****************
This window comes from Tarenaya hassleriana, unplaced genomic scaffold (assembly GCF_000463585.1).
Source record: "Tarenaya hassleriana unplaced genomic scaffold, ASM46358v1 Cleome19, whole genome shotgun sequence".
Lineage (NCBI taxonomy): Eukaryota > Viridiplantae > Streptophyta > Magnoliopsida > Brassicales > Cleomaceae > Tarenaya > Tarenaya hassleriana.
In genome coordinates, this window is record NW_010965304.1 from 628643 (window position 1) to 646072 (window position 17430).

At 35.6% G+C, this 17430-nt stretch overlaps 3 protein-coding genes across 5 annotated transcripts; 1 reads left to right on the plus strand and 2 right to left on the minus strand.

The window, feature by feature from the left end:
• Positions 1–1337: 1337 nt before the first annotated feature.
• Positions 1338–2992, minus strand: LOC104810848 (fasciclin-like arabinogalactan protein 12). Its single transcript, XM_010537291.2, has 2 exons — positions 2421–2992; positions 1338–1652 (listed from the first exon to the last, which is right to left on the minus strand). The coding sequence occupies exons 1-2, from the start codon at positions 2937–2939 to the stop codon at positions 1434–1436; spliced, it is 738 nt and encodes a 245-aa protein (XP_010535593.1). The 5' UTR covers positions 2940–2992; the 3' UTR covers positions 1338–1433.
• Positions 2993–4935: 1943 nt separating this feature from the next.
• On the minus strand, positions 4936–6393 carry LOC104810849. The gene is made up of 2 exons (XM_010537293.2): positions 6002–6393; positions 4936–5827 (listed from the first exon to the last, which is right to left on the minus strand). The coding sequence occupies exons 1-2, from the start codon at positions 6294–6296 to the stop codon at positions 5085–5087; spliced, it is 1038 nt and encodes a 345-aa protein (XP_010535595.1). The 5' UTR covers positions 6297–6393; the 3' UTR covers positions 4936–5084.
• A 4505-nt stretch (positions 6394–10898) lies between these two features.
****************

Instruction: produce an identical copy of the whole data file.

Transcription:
This window comes from Tarenaya hassleriana, unplaced genomic scaffold (assembly GCF_000463585.1).
Source record: "Tarenaya hassleriana unplaced genomic scaffold, ASM46358v1 Cleome19, whole genome shotgun sequence".
Lineage (NCBI taxonomy): Eukaryota > Viridiplantae > Streptophyta > Magnoliopsida > Brassicales > Cleomaceae > Tarenaya > Tarenaya hassleriana.
In genome coordinates, this window is record NW_010965304.1 from 628643 (window position 1) to 646072 (window position 17430).

At 35.6% G+C, this 17430-nt stretch overlaps 3 protein-coding genes across 5 annotated transcripts; 1 reads left to right on the plus strand and 2 right to left on the minus strand.

The window, feature by feature from the left end:
• Positions 1–1337: 1337 nt before the first annotated feature.
• Positions 1338–2992, minus strand: LOC104810848 (fasciclin-like arabinogalactan protein 12). Its single transcript, XM_010537291.2, has 2 exons — positions 2421–2992; positions 1338–1652 (listed from the first exon to the last, which is right to left on the minus strand). The coding sequence occupies exons 1-2, from the start codon at positions 2937–2939 to the stop codon at positions 1434–1436; spliced, it is 738 nt and encodes a 245-aa protein (XP_010535593.1). The 5' UTR covers positions 2940–2992; the 3' UTR covers positions 1338–1433.
• Positions 2993–4935: 1943 nt separating this feature from the next.
• On the minus strand, positions 4936–6393 carry LOC104810849. The gene is made up of 2 exons (XM_010537293.2): positions 6002–6393; positions 4936–5827 (listed from the first exon to the last, which is right to left on the minus strand). The coding sequence occupies exons 1-2, from the start codon at positions 6294–6296 to the stop codon at positions 5085–5087; spliced, it is 1038 nt and encodes a 345-aa protein (XP_010535595.1). The 5' UTR covers positions 6297–6393; the 3' UTR covers positions 4936–5084.
• A 4505-nt stretch (positions 6394–10898) lies between these two features.